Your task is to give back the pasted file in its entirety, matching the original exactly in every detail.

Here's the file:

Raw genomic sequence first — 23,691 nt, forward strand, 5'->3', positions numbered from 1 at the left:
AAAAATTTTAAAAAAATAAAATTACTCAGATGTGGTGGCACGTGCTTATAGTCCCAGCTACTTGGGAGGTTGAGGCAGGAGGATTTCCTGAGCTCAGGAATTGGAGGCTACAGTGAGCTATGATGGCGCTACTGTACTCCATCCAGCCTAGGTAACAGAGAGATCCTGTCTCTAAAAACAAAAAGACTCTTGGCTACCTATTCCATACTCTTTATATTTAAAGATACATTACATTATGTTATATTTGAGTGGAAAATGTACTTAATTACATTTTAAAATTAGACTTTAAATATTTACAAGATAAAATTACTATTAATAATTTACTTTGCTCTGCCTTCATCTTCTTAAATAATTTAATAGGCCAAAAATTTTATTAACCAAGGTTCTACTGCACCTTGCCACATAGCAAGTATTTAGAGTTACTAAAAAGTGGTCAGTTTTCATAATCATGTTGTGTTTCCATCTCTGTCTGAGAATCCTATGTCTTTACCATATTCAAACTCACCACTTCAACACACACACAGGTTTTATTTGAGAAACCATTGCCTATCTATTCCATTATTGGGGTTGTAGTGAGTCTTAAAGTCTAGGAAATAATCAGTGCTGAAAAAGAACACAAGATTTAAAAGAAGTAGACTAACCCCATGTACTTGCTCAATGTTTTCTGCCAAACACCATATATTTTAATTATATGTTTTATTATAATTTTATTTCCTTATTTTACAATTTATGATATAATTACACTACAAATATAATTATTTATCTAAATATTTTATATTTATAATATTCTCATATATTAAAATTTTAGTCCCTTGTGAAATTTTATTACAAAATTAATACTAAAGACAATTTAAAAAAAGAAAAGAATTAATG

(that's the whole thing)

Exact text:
Raw genomic sequence first — 23,691 nt, forward strand, 5'->3', positions numbered from 1 at the left:
AAAAATTTTAAAAAAATAAAATTACTCAGATGTGGTGGCACGTGCTTATAGTCCCAGCTACTTGGGAGGTTGAGGCAGGAGGATTTCCTGAGCTCAGGAATTGGAGGCTACAGTGAGCTATGATGGCGCTACTGTACTCCATCCAGCCTAGGTAACAGAGAGATCCTGTCTCTAAAAACAAAAAGACTCTTGGCTACCTATTCCATACTCTTTATATTTAAAGATACATTACATTATGTTATATTTGAGTGGAAAATGTACTTAATTACATTTTAAAATTAGACTTTAAATATTTACAAGATAAAATTACTATTAATAATTTACTTTGCTCTGCCTTCATCTTCTTAAATAATTTAATAGGCCAAAAATTTTATTAACCAAGGTTCTACTGCACCTTGCCACATAGCAAGTATTTAGAGTTACTAAAAAGTGGTCAGTTTTCATAATCATGTTGTGTTTCCATCTCTGTCTGAGAATCCTATGTCTTTACCATATTCAAACTCACCACTTCAACACACACACAGGTTTTATTTGAGAAACCATTGCCTATCTATTCCATTATTGGGGTTGTAGTGAGTCTTAAAGTCTAGGAAATAATCAGTGCTGAAAAAGAACACAAGATTTAAAAGAAGTAGACTAACCCCATGTACTTGCTCAATGTTTTCTGCCAAACACCATATATTTTAATTATATGTTTTATTATAATTTTATTTCCTTATTTTACAATTTATGATATAATTACACTACAAATATAATTATTTATCTAAATATTTTATATTTATAATATTCTCATATATTAAAATTTTAGTCCCTTGTGAAATTTTATTACAAAATTAATACTAAAGACAATTTAAAAAAAGAAAAGAATTAATG